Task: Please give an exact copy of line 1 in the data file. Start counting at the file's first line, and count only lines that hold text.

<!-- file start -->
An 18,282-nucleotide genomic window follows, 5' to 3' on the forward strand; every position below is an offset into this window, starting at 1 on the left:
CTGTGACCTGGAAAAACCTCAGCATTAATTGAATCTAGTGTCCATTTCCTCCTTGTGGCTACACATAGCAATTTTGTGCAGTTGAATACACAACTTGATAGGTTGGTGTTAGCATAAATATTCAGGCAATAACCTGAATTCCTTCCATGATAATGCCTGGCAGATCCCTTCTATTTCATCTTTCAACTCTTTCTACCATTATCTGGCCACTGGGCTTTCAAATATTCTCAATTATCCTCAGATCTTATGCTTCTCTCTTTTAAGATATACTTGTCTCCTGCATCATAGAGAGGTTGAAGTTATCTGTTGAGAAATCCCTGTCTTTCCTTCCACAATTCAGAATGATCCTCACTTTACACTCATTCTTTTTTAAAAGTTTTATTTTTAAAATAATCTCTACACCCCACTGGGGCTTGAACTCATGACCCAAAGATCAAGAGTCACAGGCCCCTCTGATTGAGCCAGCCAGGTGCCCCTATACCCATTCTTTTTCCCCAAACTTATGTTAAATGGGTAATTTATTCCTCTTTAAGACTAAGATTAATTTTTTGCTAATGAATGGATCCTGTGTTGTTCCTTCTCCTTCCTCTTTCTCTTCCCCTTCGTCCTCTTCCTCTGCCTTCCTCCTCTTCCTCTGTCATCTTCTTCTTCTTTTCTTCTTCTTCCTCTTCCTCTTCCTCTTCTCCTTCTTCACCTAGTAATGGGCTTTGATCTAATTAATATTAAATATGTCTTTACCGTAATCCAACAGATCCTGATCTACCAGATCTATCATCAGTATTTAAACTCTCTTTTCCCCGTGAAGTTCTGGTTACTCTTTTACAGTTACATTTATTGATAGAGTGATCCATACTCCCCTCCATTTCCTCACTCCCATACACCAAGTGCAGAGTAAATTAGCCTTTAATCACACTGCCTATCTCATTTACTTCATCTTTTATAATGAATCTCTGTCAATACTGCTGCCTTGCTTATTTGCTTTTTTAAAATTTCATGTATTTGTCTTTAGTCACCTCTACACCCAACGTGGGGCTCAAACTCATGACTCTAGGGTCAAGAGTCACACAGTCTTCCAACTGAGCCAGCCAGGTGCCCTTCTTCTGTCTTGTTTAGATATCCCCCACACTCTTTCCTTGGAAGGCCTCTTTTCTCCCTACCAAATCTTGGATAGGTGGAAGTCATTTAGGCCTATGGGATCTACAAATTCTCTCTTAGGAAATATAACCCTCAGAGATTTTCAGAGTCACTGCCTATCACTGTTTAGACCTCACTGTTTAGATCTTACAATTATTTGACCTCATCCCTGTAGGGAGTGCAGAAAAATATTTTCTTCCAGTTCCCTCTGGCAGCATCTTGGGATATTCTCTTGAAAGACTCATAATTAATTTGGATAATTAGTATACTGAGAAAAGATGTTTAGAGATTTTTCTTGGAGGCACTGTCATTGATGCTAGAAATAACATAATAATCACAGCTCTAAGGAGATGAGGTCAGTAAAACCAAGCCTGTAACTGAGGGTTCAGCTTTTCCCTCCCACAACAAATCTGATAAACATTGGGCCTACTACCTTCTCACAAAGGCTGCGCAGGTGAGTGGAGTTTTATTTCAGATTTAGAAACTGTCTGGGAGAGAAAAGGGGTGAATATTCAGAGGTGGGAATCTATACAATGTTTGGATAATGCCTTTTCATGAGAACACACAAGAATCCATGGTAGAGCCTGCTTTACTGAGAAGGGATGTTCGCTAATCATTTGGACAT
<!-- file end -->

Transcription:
An 18,282-nucleotide genomic window follows, 5' to 3' on the forward strand; every position below is an offset into this window, starting at 1 on the left: